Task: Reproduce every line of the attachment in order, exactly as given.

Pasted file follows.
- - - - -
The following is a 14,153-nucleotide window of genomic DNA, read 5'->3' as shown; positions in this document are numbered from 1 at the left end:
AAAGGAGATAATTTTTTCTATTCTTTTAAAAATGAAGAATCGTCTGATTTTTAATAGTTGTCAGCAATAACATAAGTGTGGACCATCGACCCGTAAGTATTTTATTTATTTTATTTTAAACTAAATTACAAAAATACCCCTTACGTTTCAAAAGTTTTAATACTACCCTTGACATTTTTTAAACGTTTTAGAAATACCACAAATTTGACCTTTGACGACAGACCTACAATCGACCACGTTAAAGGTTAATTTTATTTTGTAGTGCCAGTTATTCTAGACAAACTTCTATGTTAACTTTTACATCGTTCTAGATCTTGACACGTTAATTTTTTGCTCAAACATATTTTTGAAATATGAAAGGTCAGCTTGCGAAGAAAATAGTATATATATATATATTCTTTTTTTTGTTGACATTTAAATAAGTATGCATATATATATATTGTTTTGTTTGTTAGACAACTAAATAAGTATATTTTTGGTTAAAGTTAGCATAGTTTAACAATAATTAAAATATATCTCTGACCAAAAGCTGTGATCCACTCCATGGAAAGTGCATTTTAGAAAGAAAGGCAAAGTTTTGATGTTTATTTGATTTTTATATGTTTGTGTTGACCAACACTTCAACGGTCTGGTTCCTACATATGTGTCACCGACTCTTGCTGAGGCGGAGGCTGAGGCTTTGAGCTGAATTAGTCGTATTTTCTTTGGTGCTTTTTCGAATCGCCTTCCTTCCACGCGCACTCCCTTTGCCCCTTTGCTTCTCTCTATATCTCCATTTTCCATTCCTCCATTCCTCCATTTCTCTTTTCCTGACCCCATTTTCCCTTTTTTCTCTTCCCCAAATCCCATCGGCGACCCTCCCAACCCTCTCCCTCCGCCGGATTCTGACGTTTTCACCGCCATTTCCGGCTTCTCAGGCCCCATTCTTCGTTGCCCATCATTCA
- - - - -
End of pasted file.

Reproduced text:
The following is a 14,153-nucleotide window of genomic DNA, read 5'->3' as shown; positions in this document are numbered from 1 at the left end:
AAAGGAGATAATTTTTTCTATTCTTTTAAAAATGAAGAATCGTCTGATTTTTAATAGTTGTCAGCAATAACATAAGTGTGGACCATCGACCCGTAAGTATTTTATTTATTTTATTTTAAACTAAATTACAAAAATACCCCTTACGTTTCAAAAGTTTTAATACTACCCTTGACATTTTTTAAACGTTTTAGAAATACCACAAATTTGACCTTTGACGACAGACCTACAATCGACCACGTTAAAGGTTAATTTTATTTTGTAGTGCCAGTTATTCTAGACAAACTTCTATGTTAACTTTTACATCGTTCTAGATCTTGACACGTTAATTTTTTGCTCAAACATATTTTTGAAATATGAAAGGTCAGCTTGCGAAGAAAATAGTATATATATATATATTCTTTTTTTTGTTGACATTTAAATAAGTATGCATATATATATATTGTTTTGTTTGTTAGACAACTAAATAAGTATATTTTTGGTTAAAGTTAGCATAGTTTAACAATAATTAAAATATATCTCTGACCAAAAGCTGTGATCCACTCCATGGAAAGTGCATTTTAGAAAGAAAGGCAAAGTTTTGATGTTTATTTGATTTTTATATGTTTGTGTTGACCAACACTTCAACGGTCTGGTTCCTACATATGTGTCACCGACTCTTGCTGAGGCGGAGGCTGAGGCTTTGAGCTGAATTAGTCGTATTTTCTTTGGTGCTTTTTCGAATCGCCTTCCTTCCACGCGCACTCCCTTTGCCCCTTTGCTTCTCTCTATATCTCCATTTTCCATTCCTCCATTCCTCCATTTCTCTTTTCCTGACCCCATTTTCCCTTTTTTCTCTTCCCCAAATCCCATCGGCGACCCTCCCAACCCTCTCCCTCCGCCGGATTCTGACGTTTTCACCGCCATTTCCGGCTTCTCAGGCCCCATTCTTCGTTGCCCATCATTCA